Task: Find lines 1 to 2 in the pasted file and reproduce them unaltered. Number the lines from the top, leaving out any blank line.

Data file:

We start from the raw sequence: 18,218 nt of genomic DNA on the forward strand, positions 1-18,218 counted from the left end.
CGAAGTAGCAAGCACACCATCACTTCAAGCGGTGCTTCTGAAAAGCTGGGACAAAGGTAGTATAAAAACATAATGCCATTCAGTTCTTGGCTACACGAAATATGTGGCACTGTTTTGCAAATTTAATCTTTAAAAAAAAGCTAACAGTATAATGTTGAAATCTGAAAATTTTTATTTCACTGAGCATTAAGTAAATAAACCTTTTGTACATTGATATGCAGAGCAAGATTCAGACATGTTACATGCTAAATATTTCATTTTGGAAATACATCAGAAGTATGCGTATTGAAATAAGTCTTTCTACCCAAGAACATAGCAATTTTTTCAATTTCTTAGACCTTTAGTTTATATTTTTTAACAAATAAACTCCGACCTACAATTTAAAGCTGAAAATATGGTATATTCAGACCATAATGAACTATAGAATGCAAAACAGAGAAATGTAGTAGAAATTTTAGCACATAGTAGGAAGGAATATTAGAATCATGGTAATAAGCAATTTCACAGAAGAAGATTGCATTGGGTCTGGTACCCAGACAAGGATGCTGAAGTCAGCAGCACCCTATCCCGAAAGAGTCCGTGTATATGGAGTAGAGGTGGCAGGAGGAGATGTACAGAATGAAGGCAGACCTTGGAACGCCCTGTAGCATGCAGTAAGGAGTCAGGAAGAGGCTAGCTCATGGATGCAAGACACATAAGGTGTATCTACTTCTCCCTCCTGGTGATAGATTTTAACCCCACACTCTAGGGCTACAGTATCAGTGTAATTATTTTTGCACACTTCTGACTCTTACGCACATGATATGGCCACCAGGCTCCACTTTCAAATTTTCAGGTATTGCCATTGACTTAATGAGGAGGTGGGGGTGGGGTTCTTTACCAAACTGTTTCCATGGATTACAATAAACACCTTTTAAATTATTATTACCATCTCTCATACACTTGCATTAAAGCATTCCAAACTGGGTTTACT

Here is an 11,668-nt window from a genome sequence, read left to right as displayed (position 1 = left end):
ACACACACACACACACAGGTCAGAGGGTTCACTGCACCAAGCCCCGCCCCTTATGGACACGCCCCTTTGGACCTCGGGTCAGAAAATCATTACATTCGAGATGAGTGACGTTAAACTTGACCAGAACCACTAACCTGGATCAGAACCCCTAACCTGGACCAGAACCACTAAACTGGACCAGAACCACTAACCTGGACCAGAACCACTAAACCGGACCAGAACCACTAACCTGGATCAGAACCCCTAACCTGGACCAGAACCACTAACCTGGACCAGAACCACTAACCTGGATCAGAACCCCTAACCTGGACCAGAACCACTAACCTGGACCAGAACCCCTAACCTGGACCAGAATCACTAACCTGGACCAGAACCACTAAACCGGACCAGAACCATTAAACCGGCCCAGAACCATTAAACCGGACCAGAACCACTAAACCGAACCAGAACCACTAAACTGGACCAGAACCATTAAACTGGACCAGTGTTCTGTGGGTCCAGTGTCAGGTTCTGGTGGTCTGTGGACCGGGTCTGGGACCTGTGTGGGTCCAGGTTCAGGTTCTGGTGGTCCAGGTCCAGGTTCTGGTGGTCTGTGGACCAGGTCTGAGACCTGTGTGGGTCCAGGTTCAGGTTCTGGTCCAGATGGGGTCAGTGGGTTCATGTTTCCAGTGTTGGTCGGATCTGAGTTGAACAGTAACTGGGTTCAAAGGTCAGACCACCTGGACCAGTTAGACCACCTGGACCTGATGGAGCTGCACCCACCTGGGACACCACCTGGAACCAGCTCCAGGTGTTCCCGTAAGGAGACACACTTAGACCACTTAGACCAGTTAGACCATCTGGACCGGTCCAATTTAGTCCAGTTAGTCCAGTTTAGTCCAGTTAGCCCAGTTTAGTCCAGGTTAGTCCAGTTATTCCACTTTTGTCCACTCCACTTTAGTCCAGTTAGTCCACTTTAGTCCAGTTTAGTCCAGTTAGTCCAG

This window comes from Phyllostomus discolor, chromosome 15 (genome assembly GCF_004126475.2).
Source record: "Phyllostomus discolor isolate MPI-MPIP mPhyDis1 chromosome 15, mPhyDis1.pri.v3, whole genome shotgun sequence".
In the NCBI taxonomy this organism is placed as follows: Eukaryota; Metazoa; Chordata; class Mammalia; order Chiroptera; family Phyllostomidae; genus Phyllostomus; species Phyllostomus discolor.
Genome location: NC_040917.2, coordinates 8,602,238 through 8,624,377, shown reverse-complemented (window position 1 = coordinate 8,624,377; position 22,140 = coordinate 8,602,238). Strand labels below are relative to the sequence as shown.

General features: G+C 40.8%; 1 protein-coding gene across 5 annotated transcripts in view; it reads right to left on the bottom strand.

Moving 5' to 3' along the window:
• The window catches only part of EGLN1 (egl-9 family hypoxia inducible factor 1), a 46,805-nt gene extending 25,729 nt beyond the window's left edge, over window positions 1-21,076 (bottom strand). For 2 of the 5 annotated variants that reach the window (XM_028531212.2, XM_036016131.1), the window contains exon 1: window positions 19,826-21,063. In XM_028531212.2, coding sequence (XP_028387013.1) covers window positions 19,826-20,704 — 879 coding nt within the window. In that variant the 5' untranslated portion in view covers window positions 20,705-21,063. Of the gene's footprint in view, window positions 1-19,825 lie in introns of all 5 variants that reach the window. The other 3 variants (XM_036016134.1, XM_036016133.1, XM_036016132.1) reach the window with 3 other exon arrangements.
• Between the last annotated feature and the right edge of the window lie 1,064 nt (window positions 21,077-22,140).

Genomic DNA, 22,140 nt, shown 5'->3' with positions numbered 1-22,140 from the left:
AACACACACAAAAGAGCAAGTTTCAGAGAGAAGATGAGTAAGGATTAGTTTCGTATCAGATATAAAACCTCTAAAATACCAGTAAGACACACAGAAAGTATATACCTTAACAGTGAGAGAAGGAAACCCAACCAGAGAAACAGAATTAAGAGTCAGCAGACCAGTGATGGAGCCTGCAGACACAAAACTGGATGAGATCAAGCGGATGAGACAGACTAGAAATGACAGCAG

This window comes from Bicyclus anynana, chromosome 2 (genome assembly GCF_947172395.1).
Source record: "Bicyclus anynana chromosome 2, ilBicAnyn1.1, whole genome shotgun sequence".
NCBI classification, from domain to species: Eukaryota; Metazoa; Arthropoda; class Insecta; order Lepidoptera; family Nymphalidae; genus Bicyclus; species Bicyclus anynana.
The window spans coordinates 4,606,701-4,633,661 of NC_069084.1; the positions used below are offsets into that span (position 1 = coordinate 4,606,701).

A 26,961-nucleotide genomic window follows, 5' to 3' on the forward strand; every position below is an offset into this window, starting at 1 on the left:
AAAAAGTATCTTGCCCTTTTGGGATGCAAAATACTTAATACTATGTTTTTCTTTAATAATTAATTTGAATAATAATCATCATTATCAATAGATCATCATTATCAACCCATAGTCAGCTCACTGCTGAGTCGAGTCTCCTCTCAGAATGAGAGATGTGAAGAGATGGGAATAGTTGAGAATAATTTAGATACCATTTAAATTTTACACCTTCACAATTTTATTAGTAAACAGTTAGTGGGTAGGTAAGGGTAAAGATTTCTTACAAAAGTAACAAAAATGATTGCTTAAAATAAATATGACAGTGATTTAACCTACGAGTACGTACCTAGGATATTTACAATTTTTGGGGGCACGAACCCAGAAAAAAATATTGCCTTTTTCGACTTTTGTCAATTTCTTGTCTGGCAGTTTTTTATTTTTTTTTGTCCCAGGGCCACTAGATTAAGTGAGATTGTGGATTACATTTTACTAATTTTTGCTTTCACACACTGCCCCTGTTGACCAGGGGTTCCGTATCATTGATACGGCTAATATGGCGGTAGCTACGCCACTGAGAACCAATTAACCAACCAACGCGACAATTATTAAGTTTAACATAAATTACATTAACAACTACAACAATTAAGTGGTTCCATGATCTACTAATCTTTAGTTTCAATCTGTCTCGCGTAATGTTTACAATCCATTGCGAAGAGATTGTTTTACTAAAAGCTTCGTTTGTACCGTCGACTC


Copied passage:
We start from the raw sequence: 18,218 nt of genomic DNA on the forward strand, positions 1-18,218 counted from the left end.
CGAAGTAGCAAGCACACCATCACTTCAAGCGGTGCTTCTGAAAAGCTGGGACAAAGGTAGTATAAAAACATAATGCCATTCAGTTCTTGGCTACACGAAATATGTGGCACTGTTTTGCAAATTTAATCTTTAAAAAAAAGCTAACAGTATAATGTTGAAATCTGAAAATTTTTATTTCACTGAGCATTAAGTAAATAAACCTTTTGTACATTGATATGCAGAGCAAGATTCAGACATGTTACATGCTAAATATTTCATTTTGGAAATACATCAGAAGTATGCGTATTGAAATAAGTCTTTCTACCCAAGAACATAGCAATTTTTTCAATTTCTTAGACCTTTAGTTTATATTTTTTAACAAATAAACTCCGACCTACAATTTAAAGCTGAAAATATGGTATATTCAGACCATAATGAACTATAGAATGCAAAACAGAGAAATGTAGTAGAAATTTTAGCACATAGTAGGAAGGAATATTAGAATCATGGTAATAAGCAATTTCACAGAAGAAGATTGCATTGGGTCTGGTACCCAGACAAGGATGCTGAAGTCAGCAGCACCCTATCCCGAAAGAGTCCGTGTATATGGAGTAGAGGTGGCAGGAGGAGATGTACAGAATGAAGGCAGACCTTGGAACGCCCTGTAGCATGCAGTAAGGAGTCAGGAAGAGGCTAGCTCATGGATGCAAGACACATAAGGTGTATCTACTTCTCCCTCCTGGTGATAGATTTTAACCCCACACTCTAGGGCTACAGTATCAGTGTAATTATTTTTGCACACTTCTGACTCTTACGCACATGATATGGCCACCAGGCTCCACTTTCAAATTTTCAGGTATTGCCATTGACTTAATGAGGAGGTGGGGGTGGGGTTCTTTACCAAACTGTTTCCATGGATTACAATAAACACCTTTTAAATTATTATTACCATCTCTCATACACTTGCATTAAAGCATTCCAAACTGGGTTTACT